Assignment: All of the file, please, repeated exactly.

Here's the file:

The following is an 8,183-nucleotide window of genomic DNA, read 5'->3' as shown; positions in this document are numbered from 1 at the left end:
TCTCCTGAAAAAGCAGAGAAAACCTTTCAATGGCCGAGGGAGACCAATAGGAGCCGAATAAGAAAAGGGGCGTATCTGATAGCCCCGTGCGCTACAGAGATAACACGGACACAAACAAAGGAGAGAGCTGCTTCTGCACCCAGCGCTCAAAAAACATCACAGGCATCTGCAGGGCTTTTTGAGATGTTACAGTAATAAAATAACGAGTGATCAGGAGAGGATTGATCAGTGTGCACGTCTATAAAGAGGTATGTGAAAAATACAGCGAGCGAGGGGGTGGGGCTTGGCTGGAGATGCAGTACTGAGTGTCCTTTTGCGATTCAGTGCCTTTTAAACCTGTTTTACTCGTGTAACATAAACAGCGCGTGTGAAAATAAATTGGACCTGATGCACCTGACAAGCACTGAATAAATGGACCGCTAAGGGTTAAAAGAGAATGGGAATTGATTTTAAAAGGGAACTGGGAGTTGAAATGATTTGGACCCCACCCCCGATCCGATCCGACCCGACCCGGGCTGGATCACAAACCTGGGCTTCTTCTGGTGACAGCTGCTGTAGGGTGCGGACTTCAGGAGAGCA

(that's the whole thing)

The following is an 8,183-nucleotide window of genomic DNA, read 5'->3' as shown; positions in this document are numbered from 1 at the left end:
TCTCCTGAAAAAGCAGAGAAAACCTTTCAATGGCCGAGGGAGACCAATAGGAGCCGAATAAGAAAAGGGGCGTATCTGATAGCCCCGTGCGCTACAGAGATAACACGGACACAAACAAAGGAGAGAGCTGCTTCTGCACCCAGCGCTCAAAAAACATCACAGGCATCTGCAGGGCTTTTTGAGATGTTACAGTAATAAAATAACGAGTGATCAGGAGAGGATTGATCAGTGTGCACGTCTATAAAGAGGTATGTGAAAAATACAGCGAGCGAGGGGGTGGGGCTTGGCTGGAGATGCAGTACTGAGTGTCCTTTTGCGATTCAGTGCCTTTTAAACCTGTTTTACTCGTGTAACATAAACAGCGCGTGTGAAAATAAATTGGACCTGATGCACCTGACAAGCACTGAATAAATGGACCGCTAAGGGTTAAAAGAGAATGGGAATTGATTTTAAAAGGGAACTGGGAGTTGAAATGATTTGGACCCCACCCCCGATCCGATCCGACCCGACCCGGGCTGGATCACAAACCTGGGCTTCTTCTGGTGACAGCTGCTGTAGGGTGCGGACTTCAGGAGAGCA